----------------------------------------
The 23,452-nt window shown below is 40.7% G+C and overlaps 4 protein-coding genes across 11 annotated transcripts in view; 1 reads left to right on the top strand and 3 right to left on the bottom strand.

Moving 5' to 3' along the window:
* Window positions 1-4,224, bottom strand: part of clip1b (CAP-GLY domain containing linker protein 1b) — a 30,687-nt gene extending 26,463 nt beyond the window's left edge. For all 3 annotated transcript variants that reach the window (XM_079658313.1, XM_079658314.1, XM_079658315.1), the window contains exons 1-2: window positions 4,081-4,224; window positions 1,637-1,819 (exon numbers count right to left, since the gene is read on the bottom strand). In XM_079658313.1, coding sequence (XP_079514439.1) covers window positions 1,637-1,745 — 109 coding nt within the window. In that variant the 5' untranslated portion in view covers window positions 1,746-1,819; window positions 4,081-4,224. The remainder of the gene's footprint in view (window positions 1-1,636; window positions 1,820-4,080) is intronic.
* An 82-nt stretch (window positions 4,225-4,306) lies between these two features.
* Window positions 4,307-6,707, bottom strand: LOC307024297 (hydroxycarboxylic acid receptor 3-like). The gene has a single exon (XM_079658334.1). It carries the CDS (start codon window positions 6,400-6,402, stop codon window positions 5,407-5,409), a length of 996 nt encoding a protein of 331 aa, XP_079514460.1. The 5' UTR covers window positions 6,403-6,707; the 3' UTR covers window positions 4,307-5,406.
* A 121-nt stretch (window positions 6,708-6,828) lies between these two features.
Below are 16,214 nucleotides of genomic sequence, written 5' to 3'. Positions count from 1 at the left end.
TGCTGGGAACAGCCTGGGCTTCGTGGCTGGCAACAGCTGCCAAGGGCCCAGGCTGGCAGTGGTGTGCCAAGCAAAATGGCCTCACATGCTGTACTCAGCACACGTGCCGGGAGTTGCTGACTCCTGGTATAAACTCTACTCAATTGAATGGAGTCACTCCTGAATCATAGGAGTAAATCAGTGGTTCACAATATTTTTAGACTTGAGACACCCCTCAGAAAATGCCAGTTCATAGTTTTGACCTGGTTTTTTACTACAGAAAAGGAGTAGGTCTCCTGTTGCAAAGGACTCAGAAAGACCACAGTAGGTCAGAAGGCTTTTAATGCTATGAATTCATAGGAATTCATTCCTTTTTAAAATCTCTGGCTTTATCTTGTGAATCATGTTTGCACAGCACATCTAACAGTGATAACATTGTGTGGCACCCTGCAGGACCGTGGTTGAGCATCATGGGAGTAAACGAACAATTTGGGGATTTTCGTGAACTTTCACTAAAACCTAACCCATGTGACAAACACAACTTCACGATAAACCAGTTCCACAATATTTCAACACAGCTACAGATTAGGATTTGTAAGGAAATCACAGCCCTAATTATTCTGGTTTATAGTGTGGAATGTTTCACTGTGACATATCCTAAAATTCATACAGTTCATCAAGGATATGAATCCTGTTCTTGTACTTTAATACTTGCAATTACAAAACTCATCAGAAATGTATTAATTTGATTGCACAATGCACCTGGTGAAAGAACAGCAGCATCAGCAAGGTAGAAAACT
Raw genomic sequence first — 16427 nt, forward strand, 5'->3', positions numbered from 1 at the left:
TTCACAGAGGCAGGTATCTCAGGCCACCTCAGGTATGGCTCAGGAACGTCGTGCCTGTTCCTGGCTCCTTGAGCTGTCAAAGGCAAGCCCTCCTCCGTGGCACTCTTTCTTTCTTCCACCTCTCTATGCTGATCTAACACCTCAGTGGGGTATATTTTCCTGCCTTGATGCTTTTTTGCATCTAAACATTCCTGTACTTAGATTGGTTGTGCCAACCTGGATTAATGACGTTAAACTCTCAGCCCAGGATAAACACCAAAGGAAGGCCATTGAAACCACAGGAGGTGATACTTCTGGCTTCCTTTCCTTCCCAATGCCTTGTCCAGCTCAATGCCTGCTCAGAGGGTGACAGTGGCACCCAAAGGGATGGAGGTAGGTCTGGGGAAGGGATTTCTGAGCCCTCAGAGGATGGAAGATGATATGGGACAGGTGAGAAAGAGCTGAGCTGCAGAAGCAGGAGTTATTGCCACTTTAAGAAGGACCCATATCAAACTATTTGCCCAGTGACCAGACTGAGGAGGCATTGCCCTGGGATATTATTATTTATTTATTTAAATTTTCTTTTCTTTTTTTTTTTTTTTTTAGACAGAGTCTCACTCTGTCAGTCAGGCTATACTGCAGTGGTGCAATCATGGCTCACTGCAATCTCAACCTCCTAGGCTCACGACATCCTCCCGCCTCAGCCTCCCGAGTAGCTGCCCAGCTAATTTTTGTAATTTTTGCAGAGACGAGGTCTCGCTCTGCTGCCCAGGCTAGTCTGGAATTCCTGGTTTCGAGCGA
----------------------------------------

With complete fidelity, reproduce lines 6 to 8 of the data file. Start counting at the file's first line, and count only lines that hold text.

* A 121-nt stretch (window positions 6,708-6,828) lies between these two features.
Below are 16,214 nucleotides of genomic sequence, written 5' to 3'. Positions count from 1 at the left end.
TGCTGGGAACAGCCTGGGCTTCGTGGCTGGCAACAGCTGCCAAGGGCCCAGGCTGGCAGTGGTGTGCCAAGCAAAATGGCCTCACATGCTGTACTCAGCACACGTGCCGGGAGTTGCTGACTCCTGGTATAAACTCTACTCAATTGAATGGAGTCACTCCTGAATCATAGGAGTAAATCAGTGGTTCACAATATTTTTAGACTTGAGACACCCCTCAGAAAATGCCAGTTCATAGTTTTGACCTGGTTTTTTACTACAGAAAAGGAGTAGGTCTCCTGTTGCAAAGGACTCAGAAAGACCACAGTAGGTCAGAAGGCTTTTAATGCTATGAATTCATAGGAATTCATTCCTTTTTAAAATCTCTGGCTTTATCTTGTGAATCATGTTTGCACAGCACATCTAACAGTGATAACATTGTGTGGCACCCTGCAGGACCGTGGTTGAGCATCATGGGAGTAAACGAACAATTTGGGGATTTTCGTGAACTTTCACTAAAACCTAACCCATGTGACAAACACAACTTCACGATAAACCAGTTCCACAATATTTCAACACAGCTACAGATTAGGATTTGTAAGGAAATCACAGCCCTAATTATTCTGGTTTATAGTGTGGAATGTTTCACTGTGACATATCCTAAAATTCATACAGTTCATCAAGGATATGAATCCTGTTCTTGTACTTTAATACTTGCAATTACAAAACTCATCAGAAATGTATTAATTTGATTGCACAATGCACCTGGTGAAAGAACAGCAGCATCAGCAAGGTAGAAAACT